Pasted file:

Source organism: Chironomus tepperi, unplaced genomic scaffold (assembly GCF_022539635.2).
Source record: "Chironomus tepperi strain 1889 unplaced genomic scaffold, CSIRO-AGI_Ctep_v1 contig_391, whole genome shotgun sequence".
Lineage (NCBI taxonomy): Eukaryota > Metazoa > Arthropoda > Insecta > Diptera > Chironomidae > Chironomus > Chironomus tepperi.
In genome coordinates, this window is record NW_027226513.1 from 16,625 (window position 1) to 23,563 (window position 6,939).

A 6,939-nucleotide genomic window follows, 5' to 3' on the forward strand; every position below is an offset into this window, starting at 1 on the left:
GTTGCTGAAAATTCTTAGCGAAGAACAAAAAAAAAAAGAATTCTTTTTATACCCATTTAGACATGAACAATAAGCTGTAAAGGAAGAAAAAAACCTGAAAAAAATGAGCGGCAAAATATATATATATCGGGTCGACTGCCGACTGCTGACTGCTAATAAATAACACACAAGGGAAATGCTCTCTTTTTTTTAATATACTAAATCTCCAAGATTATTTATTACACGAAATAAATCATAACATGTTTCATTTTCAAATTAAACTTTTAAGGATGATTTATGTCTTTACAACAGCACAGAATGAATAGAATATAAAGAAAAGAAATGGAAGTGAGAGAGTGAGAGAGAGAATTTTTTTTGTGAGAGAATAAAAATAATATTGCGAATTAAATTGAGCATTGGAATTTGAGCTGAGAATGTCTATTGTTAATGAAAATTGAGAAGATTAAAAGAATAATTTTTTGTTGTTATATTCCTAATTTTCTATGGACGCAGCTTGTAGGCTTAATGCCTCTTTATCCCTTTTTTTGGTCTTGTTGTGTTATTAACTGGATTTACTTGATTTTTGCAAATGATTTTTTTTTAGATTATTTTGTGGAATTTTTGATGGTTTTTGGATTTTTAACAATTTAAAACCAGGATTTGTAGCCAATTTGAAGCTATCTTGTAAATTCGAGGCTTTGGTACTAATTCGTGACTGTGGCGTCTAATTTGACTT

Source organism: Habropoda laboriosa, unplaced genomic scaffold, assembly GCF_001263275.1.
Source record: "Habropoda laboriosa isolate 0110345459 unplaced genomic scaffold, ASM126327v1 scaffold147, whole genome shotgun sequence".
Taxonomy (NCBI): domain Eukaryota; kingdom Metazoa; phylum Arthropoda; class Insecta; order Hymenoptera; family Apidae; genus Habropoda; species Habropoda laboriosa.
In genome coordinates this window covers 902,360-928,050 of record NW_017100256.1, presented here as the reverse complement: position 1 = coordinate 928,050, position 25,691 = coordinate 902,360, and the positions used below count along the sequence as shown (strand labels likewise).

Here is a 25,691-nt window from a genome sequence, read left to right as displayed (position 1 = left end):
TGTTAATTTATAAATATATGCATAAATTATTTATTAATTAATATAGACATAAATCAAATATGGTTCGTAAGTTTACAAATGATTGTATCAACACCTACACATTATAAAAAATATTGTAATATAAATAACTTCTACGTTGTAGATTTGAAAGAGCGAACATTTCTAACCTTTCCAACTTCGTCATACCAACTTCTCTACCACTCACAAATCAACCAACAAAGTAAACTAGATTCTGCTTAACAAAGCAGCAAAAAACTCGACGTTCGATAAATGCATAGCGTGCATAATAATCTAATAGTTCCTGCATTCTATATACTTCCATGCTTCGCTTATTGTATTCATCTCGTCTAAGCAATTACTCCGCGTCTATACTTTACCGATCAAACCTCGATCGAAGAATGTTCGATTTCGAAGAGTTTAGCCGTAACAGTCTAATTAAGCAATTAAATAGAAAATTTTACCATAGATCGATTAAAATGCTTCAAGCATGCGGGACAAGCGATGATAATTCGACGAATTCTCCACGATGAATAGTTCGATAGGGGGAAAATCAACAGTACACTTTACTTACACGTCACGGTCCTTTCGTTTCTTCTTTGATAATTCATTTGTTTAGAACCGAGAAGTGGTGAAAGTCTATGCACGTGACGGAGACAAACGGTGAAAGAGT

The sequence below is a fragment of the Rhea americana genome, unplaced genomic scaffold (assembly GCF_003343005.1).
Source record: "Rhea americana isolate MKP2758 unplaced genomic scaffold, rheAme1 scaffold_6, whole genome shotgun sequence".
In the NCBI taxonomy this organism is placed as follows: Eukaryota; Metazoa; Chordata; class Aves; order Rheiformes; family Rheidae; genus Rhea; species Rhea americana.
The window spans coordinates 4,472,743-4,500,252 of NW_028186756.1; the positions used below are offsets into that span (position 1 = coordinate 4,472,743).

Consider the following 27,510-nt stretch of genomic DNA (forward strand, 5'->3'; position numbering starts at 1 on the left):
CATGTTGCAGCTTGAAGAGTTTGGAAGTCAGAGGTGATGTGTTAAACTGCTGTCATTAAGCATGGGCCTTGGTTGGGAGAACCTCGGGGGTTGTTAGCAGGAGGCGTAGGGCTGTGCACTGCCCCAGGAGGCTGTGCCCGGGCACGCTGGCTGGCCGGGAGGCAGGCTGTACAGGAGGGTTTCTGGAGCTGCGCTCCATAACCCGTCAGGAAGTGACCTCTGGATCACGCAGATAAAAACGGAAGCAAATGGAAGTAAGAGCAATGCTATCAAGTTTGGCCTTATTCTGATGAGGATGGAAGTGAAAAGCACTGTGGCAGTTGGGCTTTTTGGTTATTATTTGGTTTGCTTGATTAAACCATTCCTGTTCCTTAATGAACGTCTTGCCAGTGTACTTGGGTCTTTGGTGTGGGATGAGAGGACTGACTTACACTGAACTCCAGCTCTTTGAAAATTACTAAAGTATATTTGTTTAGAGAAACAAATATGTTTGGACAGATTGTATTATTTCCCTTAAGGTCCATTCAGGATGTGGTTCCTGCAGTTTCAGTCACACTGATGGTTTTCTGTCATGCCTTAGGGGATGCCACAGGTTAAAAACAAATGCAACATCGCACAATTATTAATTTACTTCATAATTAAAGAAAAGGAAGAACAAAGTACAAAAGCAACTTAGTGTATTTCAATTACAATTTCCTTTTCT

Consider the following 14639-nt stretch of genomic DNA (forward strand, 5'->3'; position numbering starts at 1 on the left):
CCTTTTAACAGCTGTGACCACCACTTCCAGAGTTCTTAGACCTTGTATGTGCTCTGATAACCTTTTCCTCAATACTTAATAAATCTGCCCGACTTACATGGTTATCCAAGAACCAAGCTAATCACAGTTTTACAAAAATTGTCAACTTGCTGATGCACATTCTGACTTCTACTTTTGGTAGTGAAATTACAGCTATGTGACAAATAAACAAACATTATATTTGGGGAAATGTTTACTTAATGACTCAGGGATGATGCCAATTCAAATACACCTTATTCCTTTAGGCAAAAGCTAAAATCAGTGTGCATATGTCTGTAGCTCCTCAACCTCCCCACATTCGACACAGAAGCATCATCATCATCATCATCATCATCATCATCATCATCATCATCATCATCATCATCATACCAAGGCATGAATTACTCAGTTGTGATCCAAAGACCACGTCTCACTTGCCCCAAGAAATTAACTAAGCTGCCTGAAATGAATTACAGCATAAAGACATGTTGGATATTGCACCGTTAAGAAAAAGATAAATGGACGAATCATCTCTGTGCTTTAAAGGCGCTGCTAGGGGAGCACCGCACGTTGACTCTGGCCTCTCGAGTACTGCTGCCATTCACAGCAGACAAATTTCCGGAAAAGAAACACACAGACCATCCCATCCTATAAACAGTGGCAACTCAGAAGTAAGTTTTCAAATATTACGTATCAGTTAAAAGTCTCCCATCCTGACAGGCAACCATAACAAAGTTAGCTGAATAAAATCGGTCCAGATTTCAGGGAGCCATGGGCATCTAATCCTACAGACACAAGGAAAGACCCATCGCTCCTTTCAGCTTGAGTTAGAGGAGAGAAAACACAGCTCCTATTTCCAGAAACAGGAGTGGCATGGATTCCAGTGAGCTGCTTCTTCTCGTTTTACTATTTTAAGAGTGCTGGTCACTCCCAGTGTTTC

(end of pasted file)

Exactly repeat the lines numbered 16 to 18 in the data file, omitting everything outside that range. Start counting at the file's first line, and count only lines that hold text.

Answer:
The window spans coordinates 4,472,743-4,500,252 of NW_028186756.1; the positions used below are offsets into that span (position 1 = coordinate 4,472,743).

Consider the following 27,510-nt stretch of genomic DNA (forward strand, 5'->3'; position numbering starts at 1 on the left):
CATGTTGCAGCTTGAAGAGTTTGGAAGTCAGAGGTGATGTGTTAAACTGCTGTCATTAAGCATGGGCCTTGGTTGGGAGAACCTCGGGGGTTGTTAGCAGGAGGCGTAGGGCTGTGCACTGCCCCAGGAGGCTGTGCCCGGGCACGCTGGCTGGCCGGGAGGCAGGCTGTACAGGAGGGTTTCTGGAGCTGCGCTCCATAACCCGTCAGGAAGTGACCTCTGGATCACGCAGATAAAAACGGAAGCAAATGGAAGTAAGAGCAATGCTATCAAGTTTGGCCTTATTCTGATGAGGATGGAAGTGAAAAGCACTGTGGCAGTTGGGCTTTTTGGTTATTATTTGGTTTGCTTGATTAAACCATTCCTGTTCCTTAATGAACGTCTTGCCAGTGTACTTGGGTCTTTGGTGTGGGATGAGAGGACTGACTTACACTGAACTCCAGCTCTTTGAAAATTACTAAAGTATATTTGTTTAGAGAAACAAATATGTTTGGACAGATTGTATTATTTCCCTTAAGGTCCATTCAGGATGTGGTTCCTGCAGTTTCAGTCACACTGATGGTTTTCTGTCATGCCTTAGGGGATGCCACAGGTTAAAAACAAATGCAACATCGCACAATTATTAATTTACTTCATAATTAAAGAAAAGGAAGAACAAAGTACAAAAGCAACTTAGTGTATTTCAATTACAATTTCCTTTTCT